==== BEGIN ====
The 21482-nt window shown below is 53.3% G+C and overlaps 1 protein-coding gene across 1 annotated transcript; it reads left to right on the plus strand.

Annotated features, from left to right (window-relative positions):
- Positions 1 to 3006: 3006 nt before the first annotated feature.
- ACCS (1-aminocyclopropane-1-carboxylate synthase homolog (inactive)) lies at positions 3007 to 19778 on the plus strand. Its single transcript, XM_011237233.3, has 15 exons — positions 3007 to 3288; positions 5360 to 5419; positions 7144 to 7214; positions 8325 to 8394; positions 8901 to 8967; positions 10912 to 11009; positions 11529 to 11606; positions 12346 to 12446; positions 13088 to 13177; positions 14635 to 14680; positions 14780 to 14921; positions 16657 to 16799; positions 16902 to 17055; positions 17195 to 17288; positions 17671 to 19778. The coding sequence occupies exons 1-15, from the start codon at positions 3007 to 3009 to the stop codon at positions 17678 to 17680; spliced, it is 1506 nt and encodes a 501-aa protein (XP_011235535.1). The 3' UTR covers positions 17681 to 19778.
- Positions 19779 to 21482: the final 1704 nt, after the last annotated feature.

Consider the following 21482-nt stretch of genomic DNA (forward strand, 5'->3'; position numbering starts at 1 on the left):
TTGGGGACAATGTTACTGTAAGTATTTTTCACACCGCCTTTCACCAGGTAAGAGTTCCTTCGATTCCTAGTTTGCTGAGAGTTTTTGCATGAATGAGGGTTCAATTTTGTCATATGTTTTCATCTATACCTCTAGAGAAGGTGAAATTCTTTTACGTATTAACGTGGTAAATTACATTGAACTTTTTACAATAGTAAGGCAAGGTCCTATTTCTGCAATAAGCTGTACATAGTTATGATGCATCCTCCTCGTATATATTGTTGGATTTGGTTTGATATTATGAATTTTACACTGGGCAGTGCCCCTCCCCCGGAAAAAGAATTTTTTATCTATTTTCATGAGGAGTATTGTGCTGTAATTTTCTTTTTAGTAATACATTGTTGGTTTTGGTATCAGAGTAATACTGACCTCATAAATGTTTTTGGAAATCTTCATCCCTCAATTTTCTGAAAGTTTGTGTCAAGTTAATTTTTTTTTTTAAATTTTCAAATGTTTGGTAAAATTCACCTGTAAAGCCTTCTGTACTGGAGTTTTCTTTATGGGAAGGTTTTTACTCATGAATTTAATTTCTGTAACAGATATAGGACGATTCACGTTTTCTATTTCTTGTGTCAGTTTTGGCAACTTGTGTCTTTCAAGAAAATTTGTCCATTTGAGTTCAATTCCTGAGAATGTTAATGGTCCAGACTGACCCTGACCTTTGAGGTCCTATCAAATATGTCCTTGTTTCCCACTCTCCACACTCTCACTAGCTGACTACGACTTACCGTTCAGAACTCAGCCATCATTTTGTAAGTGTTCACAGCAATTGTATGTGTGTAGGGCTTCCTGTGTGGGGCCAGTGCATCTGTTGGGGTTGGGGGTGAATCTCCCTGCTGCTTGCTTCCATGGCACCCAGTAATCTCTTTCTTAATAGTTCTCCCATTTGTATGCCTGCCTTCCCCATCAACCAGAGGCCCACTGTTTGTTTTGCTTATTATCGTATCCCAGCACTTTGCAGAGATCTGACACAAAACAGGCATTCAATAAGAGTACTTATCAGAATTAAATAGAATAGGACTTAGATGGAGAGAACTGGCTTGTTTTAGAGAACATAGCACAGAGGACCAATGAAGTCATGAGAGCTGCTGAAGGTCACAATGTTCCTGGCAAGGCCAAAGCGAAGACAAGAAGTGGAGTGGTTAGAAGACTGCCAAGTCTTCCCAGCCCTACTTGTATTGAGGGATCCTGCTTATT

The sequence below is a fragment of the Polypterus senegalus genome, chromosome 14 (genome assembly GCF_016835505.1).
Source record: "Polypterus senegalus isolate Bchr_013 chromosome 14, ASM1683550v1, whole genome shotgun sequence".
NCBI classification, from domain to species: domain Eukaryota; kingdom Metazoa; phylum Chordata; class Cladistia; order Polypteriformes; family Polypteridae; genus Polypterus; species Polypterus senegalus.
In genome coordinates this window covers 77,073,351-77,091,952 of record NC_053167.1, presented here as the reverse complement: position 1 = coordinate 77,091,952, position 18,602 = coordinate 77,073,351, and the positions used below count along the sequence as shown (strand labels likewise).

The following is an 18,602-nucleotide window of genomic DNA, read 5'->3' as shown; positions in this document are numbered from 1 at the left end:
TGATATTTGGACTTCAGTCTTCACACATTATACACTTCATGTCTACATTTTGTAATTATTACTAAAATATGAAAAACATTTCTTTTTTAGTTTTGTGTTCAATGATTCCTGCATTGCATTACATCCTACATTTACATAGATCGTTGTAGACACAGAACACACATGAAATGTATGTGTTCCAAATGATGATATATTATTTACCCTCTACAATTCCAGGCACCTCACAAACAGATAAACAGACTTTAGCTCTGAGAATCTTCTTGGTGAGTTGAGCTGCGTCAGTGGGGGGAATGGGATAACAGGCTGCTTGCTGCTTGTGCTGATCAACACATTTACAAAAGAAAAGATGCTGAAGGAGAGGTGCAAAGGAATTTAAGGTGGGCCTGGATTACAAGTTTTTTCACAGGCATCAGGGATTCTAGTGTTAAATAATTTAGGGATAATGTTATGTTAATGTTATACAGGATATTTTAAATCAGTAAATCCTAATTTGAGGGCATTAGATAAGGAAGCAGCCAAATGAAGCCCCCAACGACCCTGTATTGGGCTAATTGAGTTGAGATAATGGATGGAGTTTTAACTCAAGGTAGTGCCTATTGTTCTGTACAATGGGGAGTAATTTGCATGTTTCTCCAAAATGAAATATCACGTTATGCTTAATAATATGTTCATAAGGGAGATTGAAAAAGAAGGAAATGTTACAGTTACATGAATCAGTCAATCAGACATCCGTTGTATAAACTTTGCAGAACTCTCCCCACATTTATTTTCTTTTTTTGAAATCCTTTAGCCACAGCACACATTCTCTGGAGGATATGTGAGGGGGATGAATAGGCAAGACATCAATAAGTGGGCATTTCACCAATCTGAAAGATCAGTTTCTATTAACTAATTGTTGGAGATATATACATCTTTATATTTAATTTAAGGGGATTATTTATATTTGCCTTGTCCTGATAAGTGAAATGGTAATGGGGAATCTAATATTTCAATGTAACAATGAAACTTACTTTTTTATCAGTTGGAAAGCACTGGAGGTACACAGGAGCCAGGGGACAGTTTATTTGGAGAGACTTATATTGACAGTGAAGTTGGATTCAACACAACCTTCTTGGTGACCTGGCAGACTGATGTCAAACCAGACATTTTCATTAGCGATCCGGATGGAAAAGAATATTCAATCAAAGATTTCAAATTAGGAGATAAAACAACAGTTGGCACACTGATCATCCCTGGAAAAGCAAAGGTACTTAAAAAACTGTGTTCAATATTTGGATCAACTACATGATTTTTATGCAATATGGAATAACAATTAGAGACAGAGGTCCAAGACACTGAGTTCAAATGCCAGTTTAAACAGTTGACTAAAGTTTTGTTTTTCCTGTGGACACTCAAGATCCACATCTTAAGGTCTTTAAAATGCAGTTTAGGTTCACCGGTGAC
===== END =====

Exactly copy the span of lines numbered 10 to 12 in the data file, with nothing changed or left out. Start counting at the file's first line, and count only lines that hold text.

NCBI classification, from domain to species: domain Eukaryota; kingdom Metazoa; phylum Chordata; class Cladistia; order Polypteriformes; family Polypteridae; genus Polypterus; species Polypterus senegalus.
In genome coordinates this window covers 77,073,351-77,091,952 of record NC_053167.1, presented here as the reverse complement: position 1 = coordinate 77,091,952, position 18,602 = coordinate 77,073,351, and the positions used below count along the sequence as shown (strand labels likewise).

The following is an 18,602-nucleotide window of genomic DNA, read 5'->3' as shown; positions in this document are numbered from 1 at the left end: